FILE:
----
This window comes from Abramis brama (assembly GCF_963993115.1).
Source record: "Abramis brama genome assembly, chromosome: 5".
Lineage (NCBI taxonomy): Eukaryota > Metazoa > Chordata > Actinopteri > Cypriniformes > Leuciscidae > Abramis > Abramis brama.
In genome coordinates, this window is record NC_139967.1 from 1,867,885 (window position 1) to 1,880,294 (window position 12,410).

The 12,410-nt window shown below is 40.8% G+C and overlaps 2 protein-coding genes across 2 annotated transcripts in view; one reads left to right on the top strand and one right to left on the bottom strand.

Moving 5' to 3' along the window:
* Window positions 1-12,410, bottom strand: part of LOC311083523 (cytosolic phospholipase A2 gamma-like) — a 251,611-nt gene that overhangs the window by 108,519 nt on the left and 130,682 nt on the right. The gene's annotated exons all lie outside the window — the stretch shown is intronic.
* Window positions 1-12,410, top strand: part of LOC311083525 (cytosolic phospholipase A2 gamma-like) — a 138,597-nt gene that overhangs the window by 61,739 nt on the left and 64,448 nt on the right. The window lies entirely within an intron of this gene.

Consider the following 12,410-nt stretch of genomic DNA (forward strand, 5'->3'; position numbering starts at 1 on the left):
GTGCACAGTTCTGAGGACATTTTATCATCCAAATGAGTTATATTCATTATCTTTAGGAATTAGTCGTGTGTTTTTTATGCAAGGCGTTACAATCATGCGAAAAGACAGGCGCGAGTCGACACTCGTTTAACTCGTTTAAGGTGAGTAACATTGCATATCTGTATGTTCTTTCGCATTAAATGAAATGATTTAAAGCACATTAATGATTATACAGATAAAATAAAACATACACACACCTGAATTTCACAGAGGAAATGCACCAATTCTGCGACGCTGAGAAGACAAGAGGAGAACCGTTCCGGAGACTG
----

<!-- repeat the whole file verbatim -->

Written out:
This window comes from Abramis brama (assembly GCF_963993115.1).
Source record: "Abramis brama genome assembly, chromosome: 5".
Lineage (NCBI taxonomy): Eukaryota > Metazoa > Chordata > Actinopteri > Cypriniformes > Leuciscidae > Abramis > Abramis brama.
In genome coordinates, this window is record NC_139967.1 from 1,867,885 (window position 1) to 1,880,294 (window position 12,410).

The 12,410-nt window shown below is 40.8% G+C and overlaps 2 protein-coding genes across 2 annotated transcripts in view; one reads left to right on the top strand and one right to left on the bottom strand.

Moving 5' to 3' along the window:
* Window positions 1-12,410, bottom strand: part of LOC311083523 (cytosolic phospholipase A2 gamma-like) — a 251,611-nt gene that overhangs the window by 108,519 nt on the left and 130,682 nt on the right. The gene's annotated exons all lie outside the window — the stretch shown is intronic.
* Window positions 1-12,410, top strand: part of LOC311083525 (cytosolic phospholipase A2 gamma-like) — a 138,597-nt gene that overhangs the window by 61,739 nt on the left and 64,448 nt on the right. The window lies entirely within an intron of this gene.

Consider the following 12,410-nt stretch of genomic DNA (forward strand, 5'->3'; position numbering starts at 1 on the left):
GTGCACAGTTCTGAGGACATTTTATCATCCAAATGAGTTATATTCATTATCTTTAGGAATTAGTCGTGTGTTTTTTATGCAAGGCGTTACAATCATGCGAAAAGACAGGCGCGAGTCGACACTCGTTTAACTCGTTTAAGGTGAGTAACATTGCATATCTGTATGTTCTTTCGCATTAAATGAAATGATTTAAAGCACATTAATGATTATACAGATAAAATAAAACATACACACACCTGAATTTCACAGAGGAAATGCACCAATTCTGCGACGCTGAGAAGACAAGAGGAGAACCGTTCCGGAGACTG